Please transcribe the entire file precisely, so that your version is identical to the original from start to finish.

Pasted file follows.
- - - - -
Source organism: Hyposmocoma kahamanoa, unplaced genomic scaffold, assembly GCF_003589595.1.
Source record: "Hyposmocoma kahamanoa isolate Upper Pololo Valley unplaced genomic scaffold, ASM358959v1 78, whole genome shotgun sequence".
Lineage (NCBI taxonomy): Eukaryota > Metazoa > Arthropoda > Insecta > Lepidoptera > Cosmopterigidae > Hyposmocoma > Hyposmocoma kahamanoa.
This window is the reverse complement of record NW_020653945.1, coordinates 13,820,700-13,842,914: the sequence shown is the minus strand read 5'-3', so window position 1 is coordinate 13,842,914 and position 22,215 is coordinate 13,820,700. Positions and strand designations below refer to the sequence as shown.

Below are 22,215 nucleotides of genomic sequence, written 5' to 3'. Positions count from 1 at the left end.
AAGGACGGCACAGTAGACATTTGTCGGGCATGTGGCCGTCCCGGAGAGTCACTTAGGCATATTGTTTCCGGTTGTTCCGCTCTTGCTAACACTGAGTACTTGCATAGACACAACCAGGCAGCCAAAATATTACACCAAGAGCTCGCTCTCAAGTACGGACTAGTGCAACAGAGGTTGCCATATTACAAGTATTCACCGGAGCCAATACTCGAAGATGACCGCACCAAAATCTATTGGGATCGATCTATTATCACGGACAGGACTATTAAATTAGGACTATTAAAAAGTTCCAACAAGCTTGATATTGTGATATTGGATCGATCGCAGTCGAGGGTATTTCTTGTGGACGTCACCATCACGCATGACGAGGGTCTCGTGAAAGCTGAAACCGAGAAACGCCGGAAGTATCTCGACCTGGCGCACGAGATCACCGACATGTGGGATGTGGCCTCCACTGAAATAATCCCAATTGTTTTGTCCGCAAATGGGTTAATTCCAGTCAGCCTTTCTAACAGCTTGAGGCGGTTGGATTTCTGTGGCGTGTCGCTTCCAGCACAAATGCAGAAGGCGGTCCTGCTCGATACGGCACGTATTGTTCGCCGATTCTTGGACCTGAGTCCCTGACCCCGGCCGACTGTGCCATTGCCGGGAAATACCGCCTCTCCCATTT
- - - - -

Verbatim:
Source organism: Hyposmocoma kahamanoa, unplaced genomic scaffold, assembly GCF_003589595.1.
Source record: "Hyposmocoma kahamanoa isolate Upper Pololo Valley unplaced genomic scaffold, ASM358959v1 78, whole genome shotgun sequence".
Lineage (NCBI taxonomy): Eukaryota > Metazoa > Arthropoda > Insecta > Lepidoptera > Cosmopterigidae > Hyposmocoma > Hyposmocoma kahamanoa.
This window is the reverse complement of record NW_020653945.1, coordinates 13,820,700-13,842,914: the sequence shown is the minus strand read 5'-3', so window position 1 is coordinate 13,842,914 and position 22,215 is coordinate 13,820,700. Positions and strand designations below refer to the sequence as shown.

Below are 22,215 nucleotides of genomic sequence, written 5' to 3'. Positions count from 1 at the left end.
AAGGACGGCACAGTAGACATTTGTCGGGCATGTGGCCGTCCCGGAGAGTCACTTAGGCATATTGTTTCCGGTTGTTCCGCTCTTGCTAACACTGAGTACTTGCATAGACACAACCAGGCAGCCAAAATATTACACCAAGAGCTCGCTCTCAAGTACGGACTAGTGCAACAGAGGTTGCCATATTACAAGTATTCACCGGAGCCAATACTCGAAGATGACCGCACCAAAATCTATTGGGATCGATCTATTATCACGGACAGGACTATTAAATTAGGACTATTAAAAAGTTCCAACAAGCTTGATATTGTGATATTGGATCGATCGCAGTCGAGGGTATTTCTTGTGGACGTCACCATCACGCATGACGAGGGTCTCGTGAAAGCTGAAACCGAGAAACGCCGGAAGTATCTCGACCTGGCGCACGAGATCACCGACATGTGGGATGTGGCCTCCACTGAAATAATCCCAATTGTTTTGTCCGCAAATGGGTTAATTCCAGTCAGCCTTTCTAACAGCTTGAGGCGGTTGGATTTCTGTGGCGTGTCGCTTCCAGCACAAATGCAGAAGGCGGTCCTGCTCGATACGGCACGTATTGTTCGCCGATTCTTGGACCTGAGTCCCTGACCCCGGCCGACTGTGCCATTGCCGGGAAATACCGCCTCTCCCATTT